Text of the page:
Today’s Blog

Thursday, 4/9/20 – Discipleship: Assurance (& COVID-19)

Assurance (& COVID-19)

What one must first identify is just what it is of which one seeks assurance?

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Do you desire assurance that your body will not die? Christ cannot help you there. Was it not God Himself who long ago commanded “…you must not eat from the tree of the knowledge of good and evil, for when you eat from it you will certainly die.” (Gen. 2:17). But we did, and it broke our Creator’s heart. After that, “…sin entered the world through one man, and death through sin, and in this way death came to all people…” (Rom. 5:12). Indeed you WILL die! But Christ offers life beyond death — eternal life!

man wearing gas mask standing beside store facade

Do you desire assurance that your environment will be one of ease and comfort? You will get no assurances of that either! Our sin has touched it all. Paul writes, “We know that the whole creation has been groaning ...” (Rom. 8:22) “…the whole world is under the control of the evil one” states John (1 John 5:19). and Jesus promised “in this world you will have trouble.” (John 16:33). But Christ offers strength and grace to carry us through it.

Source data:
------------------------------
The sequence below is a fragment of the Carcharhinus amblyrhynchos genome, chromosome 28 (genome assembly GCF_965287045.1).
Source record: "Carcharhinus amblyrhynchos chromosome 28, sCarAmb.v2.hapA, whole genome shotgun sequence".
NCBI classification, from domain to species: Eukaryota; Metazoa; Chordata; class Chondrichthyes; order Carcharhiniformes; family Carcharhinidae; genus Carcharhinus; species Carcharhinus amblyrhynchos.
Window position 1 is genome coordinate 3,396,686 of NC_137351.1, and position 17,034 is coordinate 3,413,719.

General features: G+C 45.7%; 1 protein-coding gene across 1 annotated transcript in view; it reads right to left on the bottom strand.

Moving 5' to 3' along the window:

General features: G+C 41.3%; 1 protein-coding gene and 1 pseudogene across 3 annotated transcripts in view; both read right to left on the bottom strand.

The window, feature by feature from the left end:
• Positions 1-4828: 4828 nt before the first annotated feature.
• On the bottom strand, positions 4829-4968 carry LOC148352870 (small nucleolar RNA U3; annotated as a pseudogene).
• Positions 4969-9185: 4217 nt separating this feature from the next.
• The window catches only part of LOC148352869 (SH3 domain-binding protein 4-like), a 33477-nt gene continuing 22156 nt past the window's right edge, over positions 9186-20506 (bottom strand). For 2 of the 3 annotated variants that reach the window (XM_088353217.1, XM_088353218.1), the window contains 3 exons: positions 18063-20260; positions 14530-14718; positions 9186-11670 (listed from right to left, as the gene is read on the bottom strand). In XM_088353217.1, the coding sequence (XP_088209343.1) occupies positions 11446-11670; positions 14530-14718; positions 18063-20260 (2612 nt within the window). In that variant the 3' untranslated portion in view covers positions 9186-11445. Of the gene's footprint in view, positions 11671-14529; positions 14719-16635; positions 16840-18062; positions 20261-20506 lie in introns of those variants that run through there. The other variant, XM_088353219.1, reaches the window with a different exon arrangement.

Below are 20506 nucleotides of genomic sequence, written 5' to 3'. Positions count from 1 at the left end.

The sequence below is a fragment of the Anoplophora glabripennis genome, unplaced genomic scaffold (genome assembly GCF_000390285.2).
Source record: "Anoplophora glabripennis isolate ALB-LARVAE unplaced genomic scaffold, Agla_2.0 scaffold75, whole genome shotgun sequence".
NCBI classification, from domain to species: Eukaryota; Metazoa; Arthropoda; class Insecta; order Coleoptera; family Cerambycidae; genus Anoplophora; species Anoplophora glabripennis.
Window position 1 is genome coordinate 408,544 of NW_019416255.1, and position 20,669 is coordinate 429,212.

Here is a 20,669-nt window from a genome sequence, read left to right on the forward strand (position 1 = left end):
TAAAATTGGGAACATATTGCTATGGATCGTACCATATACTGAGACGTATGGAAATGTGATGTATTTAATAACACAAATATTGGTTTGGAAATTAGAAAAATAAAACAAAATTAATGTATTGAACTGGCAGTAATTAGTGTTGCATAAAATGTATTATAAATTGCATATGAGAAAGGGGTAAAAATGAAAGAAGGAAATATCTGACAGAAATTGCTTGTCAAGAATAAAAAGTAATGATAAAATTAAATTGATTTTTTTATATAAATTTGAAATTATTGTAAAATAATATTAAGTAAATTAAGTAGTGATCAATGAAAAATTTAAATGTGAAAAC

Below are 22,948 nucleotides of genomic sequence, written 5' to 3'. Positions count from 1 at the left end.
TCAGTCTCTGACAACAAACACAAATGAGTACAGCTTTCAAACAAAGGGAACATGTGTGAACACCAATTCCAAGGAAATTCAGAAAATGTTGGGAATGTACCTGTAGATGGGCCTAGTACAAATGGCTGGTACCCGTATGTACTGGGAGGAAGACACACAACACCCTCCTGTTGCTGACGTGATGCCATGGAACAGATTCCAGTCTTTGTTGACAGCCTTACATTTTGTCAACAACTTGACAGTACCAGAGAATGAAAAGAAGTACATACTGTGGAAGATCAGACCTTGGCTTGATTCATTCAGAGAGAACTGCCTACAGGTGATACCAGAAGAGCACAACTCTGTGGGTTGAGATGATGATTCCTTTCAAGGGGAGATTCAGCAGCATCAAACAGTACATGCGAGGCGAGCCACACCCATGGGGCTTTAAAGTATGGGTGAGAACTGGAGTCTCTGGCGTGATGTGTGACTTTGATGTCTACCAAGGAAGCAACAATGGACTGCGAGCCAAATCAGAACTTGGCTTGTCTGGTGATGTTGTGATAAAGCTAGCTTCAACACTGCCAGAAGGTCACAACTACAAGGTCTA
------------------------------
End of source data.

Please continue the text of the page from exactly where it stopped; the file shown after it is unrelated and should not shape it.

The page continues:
Do you desire assurance that your body will not be touched by COVID 19? There is no guarantee of that either! Many good believers of ages past and around our world today have suffered or are suffering much from pestilence and persecution. But Christ offers a soul at peace with Him that cannot be severed by any threat (Rom. 8:38-39).

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Just as Christ has promised to allow no temptation to come our way without providing us a way to escape (1 Cor. 10:13) so He promises to grant sufficient grace to endure whatever miseries and sufferings this world may throw at us. Christ speaks to us as well as Paul when He says “My grace is sufficient for you” (2 Cor. 12:9). When you need it, it will be there. Christ gives the Christian an abiding assurance… a peace that goes beyond human understanding.

“You will keep in perfect peace those whose minds are steadfast, because they trust in you.” (Isa. 26:3).